Elephant Tan Goes To Town
A Modern-Day Tale
With each new tree that’s planted, there’s a new opportunity for success! Local wildlife is severely affected when trees are removed. Elephants rely on trees – more so than any other forest animals.
So what happens when those trees disappear? Where do elephants go? Keep reading to find out more about the story of Tan and her elephant herd – a modern-day tale.
A New Morning In The Forest
The morning sun peeks through the rainforest canopy and Tan stretches her body in response. She’s ready to greet a new day.
Today will be one of new beginnings.
Food has grown scarce in the part of the forest that Tan and her herd call home. The time has come for them to move on. Tan has lived in this part of the rainforest for over 40 years. In this time, she has witnessed long months of draught, monsoons turn rivers into lakes, and hurricanes rip trees up by their buttress roots as if they were twigs.
But what is occurring now is unlike any force of nature she has seen.
The area of the rainforest which was once home to only her herd (and a handful more) is now filled beyond capacity with animals whose homes have been destroyed nearby. The once bountiful jungle has had to feed too many mouths. It is now stripped of its food, making life difficult for its inhabitants.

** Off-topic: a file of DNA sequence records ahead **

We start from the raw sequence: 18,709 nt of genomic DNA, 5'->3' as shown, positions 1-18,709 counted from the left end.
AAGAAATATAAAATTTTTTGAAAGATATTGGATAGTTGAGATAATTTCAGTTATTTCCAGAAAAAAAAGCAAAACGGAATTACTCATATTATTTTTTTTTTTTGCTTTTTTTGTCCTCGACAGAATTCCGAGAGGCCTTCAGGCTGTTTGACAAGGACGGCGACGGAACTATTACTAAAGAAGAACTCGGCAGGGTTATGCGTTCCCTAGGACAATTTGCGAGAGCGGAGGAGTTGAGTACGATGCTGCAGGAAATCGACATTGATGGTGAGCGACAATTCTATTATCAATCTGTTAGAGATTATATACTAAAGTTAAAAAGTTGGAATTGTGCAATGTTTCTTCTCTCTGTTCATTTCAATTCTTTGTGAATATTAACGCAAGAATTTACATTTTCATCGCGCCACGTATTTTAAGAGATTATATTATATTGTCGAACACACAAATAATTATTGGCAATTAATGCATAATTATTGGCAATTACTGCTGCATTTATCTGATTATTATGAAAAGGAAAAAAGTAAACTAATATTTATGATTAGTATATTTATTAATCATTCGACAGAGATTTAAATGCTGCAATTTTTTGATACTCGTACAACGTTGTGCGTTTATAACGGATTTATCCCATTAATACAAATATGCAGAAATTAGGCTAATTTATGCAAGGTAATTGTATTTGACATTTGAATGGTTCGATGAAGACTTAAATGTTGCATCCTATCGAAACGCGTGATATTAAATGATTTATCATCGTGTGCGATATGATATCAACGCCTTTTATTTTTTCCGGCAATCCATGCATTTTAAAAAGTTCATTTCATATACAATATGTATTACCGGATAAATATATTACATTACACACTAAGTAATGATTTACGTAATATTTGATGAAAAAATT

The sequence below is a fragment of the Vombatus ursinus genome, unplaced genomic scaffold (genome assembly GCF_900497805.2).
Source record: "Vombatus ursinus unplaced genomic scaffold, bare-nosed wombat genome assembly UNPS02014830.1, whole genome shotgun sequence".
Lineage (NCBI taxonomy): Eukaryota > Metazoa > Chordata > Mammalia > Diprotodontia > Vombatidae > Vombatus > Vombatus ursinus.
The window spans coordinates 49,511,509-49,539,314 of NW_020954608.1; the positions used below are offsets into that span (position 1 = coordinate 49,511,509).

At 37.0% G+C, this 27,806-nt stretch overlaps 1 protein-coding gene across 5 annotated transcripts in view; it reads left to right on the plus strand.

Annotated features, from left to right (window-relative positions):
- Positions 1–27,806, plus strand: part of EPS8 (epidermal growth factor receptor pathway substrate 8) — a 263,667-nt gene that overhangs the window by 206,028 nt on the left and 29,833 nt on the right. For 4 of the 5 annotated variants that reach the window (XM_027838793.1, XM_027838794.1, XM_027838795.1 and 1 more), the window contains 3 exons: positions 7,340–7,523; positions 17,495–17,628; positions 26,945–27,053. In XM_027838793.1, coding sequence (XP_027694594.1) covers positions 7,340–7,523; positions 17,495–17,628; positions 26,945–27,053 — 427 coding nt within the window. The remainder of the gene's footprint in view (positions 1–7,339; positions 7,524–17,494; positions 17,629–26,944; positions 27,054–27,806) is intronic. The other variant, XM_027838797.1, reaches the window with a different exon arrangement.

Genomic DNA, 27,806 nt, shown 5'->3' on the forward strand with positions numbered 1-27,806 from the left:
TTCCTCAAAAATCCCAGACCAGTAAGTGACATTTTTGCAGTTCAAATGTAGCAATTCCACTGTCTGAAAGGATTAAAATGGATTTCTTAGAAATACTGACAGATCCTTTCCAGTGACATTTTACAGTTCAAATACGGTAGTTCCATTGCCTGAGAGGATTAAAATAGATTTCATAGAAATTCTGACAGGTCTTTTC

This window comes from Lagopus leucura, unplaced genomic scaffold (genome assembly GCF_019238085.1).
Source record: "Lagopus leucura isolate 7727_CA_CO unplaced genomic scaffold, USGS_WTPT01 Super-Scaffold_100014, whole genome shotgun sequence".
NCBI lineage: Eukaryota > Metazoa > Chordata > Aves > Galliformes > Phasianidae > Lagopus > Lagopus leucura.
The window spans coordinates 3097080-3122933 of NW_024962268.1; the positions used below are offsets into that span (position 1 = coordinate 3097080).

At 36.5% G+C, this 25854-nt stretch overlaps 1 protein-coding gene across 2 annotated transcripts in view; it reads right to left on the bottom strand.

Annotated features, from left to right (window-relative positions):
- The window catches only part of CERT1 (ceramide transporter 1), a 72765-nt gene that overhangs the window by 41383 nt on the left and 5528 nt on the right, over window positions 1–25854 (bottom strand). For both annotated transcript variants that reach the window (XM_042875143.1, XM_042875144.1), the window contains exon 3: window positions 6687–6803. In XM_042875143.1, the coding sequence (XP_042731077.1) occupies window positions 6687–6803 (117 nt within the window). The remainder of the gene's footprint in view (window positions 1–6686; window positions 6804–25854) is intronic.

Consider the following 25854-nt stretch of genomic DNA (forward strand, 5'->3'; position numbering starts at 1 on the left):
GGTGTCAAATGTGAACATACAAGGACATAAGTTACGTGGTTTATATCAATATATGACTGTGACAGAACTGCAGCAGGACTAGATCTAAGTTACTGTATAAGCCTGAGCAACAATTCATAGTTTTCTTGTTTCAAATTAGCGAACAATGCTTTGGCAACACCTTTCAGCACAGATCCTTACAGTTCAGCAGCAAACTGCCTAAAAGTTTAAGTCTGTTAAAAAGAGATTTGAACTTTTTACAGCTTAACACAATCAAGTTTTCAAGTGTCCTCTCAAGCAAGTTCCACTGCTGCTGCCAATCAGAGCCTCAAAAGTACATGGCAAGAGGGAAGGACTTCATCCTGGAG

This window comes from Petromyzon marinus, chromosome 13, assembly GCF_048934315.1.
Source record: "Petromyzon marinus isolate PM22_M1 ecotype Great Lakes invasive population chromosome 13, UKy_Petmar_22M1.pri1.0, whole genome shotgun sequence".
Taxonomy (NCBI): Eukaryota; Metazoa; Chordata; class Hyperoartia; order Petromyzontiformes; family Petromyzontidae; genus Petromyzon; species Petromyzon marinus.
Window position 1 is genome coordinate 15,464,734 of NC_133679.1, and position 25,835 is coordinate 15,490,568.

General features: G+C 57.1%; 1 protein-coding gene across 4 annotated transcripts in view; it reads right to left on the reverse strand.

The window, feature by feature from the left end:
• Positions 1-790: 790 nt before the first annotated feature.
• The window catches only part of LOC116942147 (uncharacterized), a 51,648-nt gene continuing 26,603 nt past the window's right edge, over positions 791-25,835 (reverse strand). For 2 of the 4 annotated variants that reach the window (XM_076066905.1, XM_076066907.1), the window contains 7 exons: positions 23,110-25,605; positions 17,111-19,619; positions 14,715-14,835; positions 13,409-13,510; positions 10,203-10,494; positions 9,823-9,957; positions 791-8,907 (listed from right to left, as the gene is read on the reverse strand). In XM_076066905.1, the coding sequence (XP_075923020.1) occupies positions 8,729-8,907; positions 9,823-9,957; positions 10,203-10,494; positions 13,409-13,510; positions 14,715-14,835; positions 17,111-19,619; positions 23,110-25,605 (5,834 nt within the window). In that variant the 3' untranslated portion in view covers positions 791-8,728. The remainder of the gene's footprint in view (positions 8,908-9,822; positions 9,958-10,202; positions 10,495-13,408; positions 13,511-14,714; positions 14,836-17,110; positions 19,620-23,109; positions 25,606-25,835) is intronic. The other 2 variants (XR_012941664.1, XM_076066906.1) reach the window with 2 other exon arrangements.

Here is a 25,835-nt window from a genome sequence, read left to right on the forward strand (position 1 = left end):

As the largest animals of the jungle, elephants require the most resources. Their life has become most difficult of all.
Tan, as the most elderly elephant, has made the decision that she and her herd will be the first to move on in search of new ground. Where they will go and what they will find, she does not yet know. However, she is confident that the rainforest will provide for them as it always has done, for her, and her ancestors before.
Moving On To Pastures New
The herd sets off through the jungle, 15 of them in total. The young calves are ushered to the middle of the herd, kept safe under the watchful eye of their mothers and aunties. They walk for hours, but all they find is more overcrowded forest. Weary, cautious animals peer at them with unwelcoming eyes.
The jungle has begun to thin out now, and Tan notices the trees growing sparser. In the place of giant fig trees there are only stumps, marking where they once stood.
Soon, there are no trees or stumps at all. There are only fields – as far north as Tan can see. The herd are growing hungry after their journey. The calves have begun to grumble.
Despite being wary of the open fields, the smell of the sugarcane beckons the herd. As Tan keeps watch, the elephant mothers and children pull up clumps of cane, thankful for reprieve after a long journey. They’re grateful to finally have something to line their stomachs.
But their reprieve doesn’t last long. The herd become aware of a disturbance.
Then… a sound in the distance.
Tan spots three men running toward them. They carry large tools that reflect the sun, a warning of the trouble they will bring.
Tan doesn’t hesitate. She sounds the alarm to her herd, commanding them to run back toward the forest of stumps. The calves are frightened, and even though they appear calm, their parents are too.